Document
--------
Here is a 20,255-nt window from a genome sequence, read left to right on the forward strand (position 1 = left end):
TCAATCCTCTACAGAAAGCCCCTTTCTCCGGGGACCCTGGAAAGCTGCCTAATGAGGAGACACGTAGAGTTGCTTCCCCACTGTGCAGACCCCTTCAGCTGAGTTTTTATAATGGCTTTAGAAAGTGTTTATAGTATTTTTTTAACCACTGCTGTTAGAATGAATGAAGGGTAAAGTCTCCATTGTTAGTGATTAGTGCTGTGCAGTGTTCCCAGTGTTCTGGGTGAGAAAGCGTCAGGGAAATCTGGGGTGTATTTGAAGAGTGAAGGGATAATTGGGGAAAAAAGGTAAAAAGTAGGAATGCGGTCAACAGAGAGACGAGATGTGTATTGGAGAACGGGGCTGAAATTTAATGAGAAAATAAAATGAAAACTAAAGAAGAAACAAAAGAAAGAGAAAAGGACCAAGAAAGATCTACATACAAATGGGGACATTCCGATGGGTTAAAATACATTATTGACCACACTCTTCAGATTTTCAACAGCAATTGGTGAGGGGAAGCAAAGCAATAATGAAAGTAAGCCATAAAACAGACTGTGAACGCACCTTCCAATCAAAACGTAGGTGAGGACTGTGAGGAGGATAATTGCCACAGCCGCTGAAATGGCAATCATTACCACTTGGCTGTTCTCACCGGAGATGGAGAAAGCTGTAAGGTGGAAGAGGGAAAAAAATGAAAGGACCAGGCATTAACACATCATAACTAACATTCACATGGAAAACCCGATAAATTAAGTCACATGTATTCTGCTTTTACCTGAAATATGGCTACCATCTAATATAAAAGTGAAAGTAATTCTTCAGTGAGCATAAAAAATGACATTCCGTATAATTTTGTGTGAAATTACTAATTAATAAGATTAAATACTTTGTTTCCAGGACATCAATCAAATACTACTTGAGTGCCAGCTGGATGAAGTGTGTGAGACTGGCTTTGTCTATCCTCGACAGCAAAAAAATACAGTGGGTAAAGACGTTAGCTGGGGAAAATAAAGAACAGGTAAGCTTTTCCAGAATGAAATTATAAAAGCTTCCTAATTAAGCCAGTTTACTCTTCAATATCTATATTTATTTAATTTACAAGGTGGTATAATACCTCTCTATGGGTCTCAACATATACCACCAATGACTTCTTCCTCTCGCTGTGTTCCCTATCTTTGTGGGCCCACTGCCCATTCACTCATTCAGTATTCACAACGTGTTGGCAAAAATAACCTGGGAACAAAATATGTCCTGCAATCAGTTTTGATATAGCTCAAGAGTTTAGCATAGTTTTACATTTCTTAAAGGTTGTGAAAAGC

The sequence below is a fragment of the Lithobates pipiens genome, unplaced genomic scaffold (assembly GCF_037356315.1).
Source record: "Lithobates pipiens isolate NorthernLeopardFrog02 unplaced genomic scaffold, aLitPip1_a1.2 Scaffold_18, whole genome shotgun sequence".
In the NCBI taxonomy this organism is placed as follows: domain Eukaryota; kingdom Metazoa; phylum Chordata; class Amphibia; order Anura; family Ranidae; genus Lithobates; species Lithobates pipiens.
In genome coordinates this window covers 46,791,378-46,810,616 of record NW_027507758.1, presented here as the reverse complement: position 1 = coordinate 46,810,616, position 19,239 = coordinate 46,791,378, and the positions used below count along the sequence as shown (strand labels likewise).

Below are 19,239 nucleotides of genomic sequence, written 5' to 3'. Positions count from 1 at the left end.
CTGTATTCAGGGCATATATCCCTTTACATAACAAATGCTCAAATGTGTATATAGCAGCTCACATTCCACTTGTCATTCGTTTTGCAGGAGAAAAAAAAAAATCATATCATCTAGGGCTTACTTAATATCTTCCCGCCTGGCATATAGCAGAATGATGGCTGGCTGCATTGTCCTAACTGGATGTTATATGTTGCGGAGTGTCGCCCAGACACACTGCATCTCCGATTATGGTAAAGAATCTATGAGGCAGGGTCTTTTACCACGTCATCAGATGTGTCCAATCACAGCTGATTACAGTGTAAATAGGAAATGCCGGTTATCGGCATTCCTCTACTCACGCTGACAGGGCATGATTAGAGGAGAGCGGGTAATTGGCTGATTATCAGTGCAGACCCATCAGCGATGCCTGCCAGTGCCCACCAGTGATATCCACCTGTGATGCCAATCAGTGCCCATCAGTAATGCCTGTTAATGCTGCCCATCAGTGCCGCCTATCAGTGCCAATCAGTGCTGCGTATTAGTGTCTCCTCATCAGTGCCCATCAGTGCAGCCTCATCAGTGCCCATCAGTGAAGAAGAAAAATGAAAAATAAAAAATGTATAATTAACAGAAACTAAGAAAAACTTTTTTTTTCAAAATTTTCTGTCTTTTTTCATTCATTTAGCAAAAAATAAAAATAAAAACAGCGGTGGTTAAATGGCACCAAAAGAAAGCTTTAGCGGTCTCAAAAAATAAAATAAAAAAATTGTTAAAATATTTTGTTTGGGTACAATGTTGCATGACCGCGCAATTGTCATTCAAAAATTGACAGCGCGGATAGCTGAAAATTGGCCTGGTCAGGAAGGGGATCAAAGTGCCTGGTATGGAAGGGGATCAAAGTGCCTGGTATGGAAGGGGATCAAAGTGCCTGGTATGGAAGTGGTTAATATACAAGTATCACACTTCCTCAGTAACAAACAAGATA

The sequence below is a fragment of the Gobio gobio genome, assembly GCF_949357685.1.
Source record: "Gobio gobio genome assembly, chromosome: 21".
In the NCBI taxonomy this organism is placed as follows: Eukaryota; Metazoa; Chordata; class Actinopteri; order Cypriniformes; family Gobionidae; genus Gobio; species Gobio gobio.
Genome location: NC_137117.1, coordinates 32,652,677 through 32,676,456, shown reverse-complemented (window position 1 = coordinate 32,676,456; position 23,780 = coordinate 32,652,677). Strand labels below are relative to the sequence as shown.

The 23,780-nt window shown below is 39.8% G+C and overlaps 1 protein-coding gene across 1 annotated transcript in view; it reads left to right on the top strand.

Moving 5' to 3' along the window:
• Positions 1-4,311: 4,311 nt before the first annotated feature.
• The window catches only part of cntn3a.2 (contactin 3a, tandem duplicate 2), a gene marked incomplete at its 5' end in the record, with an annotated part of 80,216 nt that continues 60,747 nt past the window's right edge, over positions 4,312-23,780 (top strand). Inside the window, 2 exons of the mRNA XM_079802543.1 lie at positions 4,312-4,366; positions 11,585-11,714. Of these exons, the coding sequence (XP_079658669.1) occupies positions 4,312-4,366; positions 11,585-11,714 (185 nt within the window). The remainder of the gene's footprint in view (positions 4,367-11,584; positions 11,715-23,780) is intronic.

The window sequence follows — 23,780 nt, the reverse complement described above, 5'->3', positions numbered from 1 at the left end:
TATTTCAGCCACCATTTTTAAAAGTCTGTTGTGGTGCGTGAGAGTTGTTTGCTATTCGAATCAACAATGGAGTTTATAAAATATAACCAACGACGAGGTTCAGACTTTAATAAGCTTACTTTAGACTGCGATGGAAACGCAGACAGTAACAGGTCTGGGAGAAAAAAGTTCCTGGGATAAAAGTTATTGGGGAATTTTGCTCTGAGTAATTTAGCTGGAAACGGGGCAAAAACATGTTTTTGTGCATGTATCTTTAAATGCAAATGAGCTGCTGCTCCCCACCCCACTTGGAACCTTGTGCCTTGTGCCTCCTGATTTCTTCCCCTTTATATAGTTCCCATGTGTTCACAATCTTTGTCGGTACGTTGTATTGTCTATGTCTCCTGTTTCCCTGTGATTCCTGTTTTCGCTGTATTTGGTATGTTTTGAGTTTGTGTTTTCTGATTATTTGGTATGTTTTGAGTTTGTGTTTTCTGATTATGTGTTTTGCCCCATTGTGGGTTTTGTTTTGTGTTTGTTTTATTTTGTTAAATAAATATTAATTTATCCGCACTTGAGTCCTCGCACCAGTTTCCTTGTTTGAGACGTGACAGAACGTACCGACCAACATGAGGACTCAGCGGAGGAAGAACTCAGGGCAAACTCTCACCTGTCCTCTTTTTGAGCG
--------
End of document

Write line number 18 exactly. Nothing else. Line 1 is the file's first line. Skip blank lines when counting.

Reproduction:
TATTTCAGCCACCATTTTTAAAAGTCTGTTGTGGTGCGTGAGAGTTGTTTGCTATTCGAATCAACAATGGAGTTTATAAAATATAACCAACGACGAGGTTCAGACTTTAATAAGCTTACTTTAGACTGCGATGGAAACGCAGACAGTAACAGGTCTGGGAGAAAAAAGTTCCTGGGATAAAAGTTATTGGGGAATTTTGCTCTGAGTAATTTAGCTGGAAACGGGGCAAAAACATGTTTTTGTGCATGTATCTTTAAATGCAAATGAGCTGCTGCTCCCCACCCCACTTGGAACCTTGTGCCTTGTGCCTCCTGATTTCTTCCCCTTTATATAGTTCCCATGTGTTCACAATCTTTGTCGGTACGTTGTATTGTCTATGTCTCCTGTTTCCCTGTGATTCCTGTTTTCGCTGTATTTGGTATGTTTTGAGTTTGTGTTTTCTGATTATTTGGTATGTTTTGAGTTTGTGTTTTCTGATTATGTGTTTTGCCCCATTGTGGGTTTTGTTTTGTGTTTGTTTTATTTTGTTAAATAAATATTAATTTATCCGCACTTGAGTCCTCGCACCAGTTTCCTTGTTTGAGACGTGACAGAACGTACCGACCAACATGAGGACTCAGCGGAGGAAGAACTCAGGGCAAACTCTCACCTGTCCTCTTTTTGAGCG